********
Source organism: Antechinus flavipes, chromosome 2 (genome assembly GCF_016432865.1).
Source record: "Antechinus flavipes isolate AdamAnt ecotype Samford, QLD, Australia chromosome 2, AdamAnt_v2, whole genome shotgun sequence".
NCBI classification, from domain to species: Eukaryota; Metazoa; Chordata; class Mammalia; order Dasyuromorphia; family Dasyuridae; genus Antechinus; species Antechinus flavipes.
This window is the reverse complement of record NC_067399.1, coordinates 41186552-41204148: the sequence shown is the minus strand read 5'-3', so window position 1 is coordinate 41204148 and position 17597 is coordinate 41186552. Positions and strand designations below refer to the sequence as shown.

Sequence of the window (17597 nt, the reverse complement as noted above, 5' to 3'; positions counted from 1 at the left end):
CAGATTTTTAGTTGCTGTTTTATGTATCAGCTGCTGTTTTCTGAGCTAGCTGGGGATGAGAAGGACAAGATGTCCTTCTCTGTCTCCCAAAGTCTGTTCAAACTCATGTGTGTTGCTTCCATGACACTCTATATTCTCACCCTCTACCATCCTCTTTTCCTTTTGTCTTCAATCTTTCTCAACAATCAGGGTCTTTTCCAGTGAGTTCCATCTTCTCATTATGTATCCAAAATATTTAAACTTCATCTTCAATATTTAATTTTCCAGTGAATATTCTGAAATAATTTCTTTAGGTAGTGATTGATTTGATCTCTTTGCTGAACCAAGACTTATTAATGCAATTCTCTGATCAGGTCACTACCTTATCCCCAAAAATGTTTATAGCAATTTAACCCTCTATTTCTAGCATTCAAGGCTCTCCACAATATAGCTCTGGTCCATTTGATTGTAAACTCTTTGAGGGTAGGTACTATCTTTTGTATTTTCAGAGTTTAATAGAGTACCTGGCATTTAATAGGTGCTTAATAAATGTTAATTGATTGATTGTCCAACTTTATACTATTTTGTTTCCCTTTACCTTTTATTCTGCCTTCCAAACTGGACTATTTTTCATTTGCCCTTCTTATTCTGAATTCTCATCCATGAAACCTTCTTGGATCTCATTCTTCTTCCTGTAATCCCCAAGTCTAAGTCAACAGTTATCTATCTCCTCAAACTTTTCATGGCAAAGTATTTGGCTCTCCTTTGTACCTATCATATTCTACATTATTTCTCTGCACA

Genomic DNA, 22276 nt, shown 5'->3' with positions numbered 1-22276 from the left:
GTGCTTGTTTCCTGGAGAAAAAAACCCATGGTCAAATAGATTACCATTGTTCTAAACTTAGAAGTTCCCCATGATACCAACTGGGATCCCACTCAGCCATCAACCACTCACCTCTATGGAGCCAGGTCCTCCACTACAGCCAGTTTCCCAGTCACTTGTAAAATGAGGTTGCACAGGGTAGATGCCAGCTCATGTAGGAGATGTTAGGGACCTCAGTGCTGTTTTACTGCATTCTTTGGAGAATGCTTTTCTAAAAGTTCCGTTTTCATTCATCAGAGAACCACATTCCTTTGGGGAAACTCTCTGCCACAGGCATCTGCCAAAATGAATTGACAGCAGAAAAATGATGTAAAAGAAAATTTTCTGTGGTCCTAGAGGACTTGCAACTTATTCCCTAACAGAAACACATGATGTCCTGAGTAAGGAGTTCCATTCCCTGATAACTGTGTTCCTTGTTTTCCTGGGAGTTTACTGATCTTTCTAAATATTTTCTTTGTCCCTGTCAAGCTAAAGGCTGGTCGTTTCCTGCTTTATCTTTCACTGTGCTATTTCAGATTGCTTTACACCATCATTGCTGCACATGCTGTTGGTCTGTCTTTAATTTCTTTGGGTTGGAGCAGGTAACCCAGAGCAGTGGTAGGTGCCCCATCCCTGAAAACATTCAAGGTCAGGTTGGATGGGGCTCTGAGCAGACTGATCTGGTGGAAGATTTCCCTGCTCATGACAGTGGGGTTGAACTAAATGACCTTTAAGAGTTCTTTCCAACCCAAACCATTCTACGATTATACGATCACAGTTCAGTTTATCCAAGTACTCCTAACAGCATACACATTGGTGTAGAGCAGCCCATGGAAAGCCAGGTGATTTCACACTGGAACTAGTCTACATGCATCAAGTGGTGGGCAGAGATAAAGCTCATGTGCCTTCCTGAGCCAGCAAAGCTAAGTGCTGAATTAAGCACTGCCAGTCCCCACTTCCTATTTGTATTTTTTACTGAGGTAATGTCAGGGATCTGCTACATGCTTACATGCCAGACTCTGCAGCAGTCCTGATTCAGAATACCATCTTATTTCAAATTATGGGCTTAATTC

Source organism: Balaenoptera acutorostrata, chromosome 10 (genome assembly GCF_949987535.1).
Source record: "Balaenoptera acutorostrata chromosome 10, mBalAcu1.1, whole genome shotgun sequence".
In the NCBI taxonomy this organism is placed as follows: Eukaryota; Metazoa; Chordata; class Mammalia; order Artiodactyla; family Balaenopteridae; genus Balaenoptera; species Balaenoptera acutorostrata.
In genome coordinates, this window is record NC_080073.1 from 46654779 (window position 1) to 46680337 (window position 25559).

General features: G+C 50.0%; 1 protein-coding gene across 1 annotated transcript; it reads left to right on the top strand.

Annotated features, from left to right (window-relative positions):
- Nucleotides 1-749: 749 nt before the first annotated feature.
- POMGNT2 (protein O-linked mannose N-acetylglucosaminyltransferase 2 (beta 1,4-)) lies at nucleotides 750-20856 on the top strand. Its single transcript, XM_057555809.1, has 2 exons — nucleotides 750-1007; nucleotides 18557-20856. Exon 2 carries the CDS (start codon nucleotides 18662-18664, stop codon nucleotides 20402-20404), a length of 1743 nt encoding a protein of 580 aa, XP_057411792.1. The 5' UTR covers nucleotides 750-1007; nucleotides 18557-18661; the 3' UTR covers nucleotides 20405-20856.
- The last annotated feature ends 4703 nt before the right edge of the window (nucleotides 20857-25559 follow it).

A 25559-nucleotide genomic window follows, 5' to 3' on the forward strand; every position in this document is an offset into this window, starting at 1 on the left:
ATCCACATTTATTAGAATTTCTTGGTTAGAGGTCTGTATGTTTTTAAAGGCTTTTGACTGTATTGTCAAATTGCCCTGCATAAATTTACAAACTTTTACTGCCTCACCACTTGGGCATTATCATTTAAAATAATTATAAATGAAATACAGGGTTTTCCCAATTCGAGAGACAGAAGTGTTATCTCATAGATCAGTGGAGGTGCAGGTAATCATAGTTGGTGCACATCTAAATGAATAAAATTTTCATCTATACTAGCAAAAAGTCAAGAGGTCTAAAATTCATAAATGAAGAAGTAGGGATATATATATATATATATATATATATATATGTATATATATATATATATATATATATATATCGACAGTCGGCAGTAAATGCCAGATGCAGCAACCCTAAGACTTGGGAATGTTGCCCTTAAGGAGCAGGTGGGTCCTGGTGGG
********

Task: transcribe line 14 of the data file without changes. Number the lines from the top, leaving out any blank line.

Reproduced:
Annotated features, from left to right (window-relative positions):